Sick of waking up with throbbing sinuses? Improve your indoor air quality today with these quick fixes.

By Betsy Stephens
January 02, 2013

breath-easier-winterCorbisFrom a stuffy head to that whistling in your nostrils, breathing's no breeze this time of year. "When your nose is exposed to cold, it runs," period, explains Michael Benninger, MD, chair of the Head and Neck Institute at the Cleveland Clinic.

That's because our nasal passages are designed to warm and humidify air before it gets to the lungs. In colder temperatures, the nose overcompensates by producing extra mucus. It can thicken when exposed to the dry air outside and irritate your throat or your sinuses, those hollow cavities behind your nose and forehead. Take a deep breath (if you can): Relief is right in front of you.

Step 1: Clear your head

Get steamy. Nose and sinuses stuffed up? Step into a quick, hot shower—the steam can loosen up congestion.

Rinse out your schnoz. Dry air can irritate the membranes and blood vessels inside your nose, resulting in gross and sometimes bloody (but normal) little crusties. Keep conditions moist by using a drugstore saline spray every day, or rubbing a dab of unscented, alcohol-free body lotion inside your nostrils, Dr. Benninger suggests. (Avoid petroleum-based products, which can cause nasal tissue to swell over time.)

To better flush out that dry mucus, upgrade to a neti pot. Fill it only with distilled water to avoid potentially dangerous bacteria, and steer clear if you're completely congested—otherwise, water can get trapped in your sinuses and cause infection.

Sleep smarter. First, Dr. Benninger says, lie on your back. Then pull your head forward as if you were going to smell the air. Place a pillow under your head and neck, so your neck stays angled at about 15 degrees. This will keep your nose elevated above your heart; gravity can decongest it naturally.

Step 2: Transform your indoor air

Beat bugs. It may not seem like prime allergy season, but "some of the most common allergens, like pet dander and dust mites, are generally found indoors," notes Travis Stork, MD, a host on The Doctors and an ER doctor in Los Angeles.

If you're getting watery eyes and an itchy nose, use an air purifier with a HEPA filter. Leave a window cracked open during the day to circulate air and dilute allergens. Wash bedding on the hot cycle once a week, and encase your box springs, mattresses, and pillows in covers designed to protect against dust mites.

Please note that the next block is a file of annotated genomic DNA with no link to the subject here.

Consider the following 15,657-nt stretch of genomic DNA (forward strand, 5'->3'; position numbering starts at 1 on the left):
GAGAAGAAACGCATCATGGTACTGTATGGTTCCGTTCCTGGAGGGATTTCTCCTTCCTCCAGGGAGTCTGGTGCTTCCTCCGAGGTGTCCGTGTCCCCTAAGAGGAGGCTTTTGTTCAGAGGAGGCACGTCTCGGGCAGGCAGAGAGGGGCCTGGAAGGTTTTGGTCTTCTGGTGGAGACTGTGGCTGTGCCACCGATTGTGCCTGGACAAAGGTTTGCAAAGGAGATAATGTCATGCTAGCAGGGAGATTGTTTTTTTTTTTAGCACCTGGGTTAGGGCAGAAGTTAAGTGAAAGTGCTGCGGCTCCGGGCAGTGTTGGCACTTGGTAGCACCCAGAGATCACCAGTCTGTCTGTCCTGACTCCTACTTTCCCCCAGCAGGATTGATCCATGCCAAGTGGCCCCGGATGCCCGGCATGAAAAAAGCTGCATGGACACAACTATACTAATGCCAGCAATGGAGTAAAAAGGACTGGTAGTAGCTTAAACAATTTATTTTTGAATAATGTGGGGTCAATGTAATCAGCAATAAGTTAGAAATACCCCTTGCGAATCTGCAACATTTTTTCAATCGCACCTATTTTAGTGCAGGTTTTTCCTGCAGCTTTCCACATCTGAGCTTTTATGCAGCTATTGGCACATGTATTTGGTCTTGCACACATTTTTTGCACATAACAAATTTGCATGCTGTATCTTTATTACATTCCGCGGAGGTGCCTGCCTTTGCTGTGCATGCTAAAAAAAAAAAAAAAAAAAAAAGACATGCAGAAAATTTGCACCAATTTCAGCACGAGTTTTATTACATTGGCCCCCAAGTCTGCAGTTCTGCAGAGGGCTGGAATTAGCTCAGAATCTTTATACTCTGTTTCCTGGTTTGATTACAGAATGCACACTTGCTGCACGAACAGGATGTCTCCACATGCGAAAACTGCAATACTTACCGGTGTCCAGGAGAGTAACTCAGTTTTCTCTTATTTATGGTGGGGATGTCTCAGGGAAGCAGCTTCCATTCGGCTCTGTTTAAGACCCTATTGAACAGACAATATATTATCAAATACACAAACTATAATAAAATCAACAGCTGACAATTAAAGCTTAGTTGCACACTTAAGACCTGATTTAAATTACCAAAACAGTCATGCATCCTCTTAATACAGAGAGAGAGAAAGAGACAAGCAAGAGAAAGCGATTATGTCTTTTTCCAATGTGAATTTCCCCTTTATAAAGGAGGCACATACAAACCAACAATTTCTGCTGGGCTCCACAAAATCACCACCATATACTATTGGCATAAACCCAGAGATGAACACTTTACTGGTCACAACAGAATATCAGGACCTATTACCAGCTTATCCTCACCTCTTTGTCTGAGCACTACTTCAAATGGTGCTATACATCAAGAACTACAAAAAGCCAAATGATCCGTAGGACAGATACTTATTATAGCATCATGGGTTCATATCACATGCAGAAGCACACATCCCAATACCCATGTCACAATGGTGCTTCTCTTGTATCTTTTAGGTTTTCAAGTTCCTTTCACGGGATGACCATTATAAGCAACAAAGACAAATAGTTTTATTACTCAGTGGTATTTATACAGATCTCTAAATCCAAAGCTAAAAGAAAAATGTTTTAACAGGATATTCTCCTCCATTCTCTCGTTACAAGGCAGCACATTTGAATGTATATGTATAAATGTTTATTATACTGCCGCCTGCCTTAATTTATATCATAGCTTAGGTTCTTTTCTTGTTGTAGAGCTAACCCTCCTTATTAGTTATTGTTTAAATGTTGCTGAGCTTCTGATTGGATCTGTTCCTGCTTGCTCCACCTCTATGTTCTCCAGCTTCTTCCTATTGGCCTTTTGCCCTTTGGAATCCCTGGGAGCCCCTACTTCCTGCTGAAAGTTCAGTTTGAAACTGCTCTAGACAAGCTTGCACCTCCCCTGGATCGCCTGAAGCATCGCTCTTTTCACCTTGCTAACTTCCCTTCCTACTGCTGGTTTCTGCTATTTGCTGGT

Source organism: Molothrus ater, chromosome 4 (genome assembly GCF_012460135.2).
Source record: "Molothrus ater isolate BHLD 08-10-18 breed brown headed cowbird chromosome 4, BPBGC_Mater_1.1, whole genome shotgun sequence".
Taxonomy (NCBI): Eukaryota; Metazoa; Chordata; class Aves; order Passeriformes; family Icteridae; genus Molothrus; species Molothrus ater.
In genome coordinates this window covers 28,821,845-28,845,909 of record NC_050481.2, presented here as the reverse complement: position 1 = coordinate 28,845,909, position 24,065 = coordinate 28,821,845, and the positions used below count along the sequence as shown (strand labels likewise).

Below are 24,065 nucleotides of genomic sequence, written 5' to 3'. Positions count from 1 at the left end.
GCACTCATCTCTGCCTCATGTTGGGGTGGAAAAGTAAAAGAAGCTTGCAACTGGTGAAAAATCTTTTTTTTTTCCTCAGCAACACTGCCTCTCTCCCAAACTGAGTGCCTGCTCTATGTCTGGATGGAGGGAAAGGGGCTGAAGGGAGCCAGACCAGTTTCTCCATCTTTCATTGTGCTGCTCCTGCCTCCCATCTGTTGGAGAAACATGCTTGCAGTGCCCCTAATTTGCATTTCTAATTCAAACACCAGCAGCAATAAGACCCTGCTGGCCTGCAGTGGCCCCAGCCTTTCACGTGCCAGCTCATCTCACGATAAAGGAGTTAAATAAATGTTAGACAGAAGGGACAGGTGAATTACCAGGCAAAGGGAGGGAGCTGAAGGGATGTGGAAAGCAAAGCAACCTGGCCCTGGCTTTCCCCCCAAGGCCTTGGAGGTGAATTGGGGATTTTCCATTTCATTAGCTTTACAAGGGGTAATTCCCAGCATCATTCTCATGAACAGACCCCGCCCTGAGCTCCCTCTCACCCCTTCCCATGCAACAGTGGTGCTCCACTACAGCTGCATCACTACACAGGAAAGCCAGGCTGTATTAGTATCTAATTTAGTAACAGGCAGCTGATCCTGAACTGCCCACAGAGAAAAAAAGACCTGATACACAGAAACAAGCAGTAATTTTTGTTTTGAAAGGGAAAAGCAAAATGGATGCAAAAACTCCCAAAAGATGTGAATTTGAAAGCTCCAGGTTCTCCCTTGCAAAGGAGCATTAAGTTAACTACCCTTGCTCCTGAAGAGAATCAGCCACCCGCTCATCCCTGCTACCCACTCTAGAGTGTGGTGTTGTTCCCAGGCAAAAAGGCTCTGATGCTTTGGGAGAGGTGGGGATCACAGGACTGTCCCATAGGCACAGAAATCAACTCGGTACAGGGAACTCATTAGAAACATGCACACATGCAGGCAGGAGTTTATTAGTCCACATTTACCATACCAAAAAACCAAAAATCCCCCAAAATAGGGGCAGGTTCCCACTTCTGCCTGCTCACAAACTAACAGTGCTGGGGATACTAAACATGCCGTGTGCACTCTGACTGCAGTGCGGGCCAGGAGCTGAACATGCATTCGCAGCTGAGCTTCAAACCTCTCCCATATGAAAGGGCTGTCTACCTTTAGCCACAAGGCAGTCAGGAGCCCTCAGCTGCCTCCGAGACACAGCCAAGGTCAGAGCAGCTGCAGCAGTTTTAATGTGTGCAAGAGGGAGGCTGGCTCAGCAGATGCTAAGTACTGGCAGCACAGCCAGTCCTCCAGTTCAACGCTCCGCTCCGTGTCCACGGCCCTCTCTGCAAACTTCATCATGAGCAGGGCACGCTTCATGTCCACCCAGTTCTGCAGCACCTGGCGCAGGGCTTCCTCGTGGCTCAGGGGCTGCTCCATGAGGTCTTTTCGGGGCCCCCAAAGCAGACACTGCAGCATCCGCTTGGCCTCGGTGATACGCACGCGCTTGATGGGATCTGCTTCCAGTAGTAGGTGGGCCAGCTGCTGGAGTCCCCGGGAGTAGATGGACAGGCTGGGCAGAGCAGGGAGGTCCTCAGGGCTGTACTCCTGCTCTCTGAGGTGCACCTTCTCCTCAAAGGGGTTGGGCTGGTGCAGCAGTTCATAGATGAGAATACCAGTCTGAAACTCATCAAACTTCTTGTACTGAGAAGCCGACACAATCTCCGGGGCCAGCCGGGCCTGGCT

Hydrate at night. Every time you exhale, moisture escapes your nose and throat, says Gene Alford, MD, an ear, nose, and throat specialist at the Methodist Hospital in Houston. We can make up for that by drinking water while we're awake, but not so much when we're asleep. This means we often wake with a painfully dry nose and mouth, especially in winter. Your best defense? A cool-mist humidifier. (Why not a warm-mist unit? They can be drying over time and lead to nasal swelling, especially when used all season long.) Follow the manufacturer's instructions for cleaning to keep it germ-free.

Change your air filters. If you heat your house with forced air, particles like dust, pollen, and dander can collect on the filter, so switch yours out every six months. Dr. Benninger also suggests having your air ducts professionally cleaned every two to three years, especially if you're allergy-prone.

Step 3: Drink up

Guzzle H2O. Water will keep your nose and lungs lubricated. Tea works, too. The heat dilates the blood vessels in your nasal passages, then constricts them, temporarily decongesting you. Skip hot toddies, though (sorry!): Booze is dehydrating.

Just add ginger. It's an age-old remedy that really works: Columbia University researchers have found that compounds in the plant relax constricted airways, relieving congestion. Add it to soups and stir-fries, or sip ginger tea.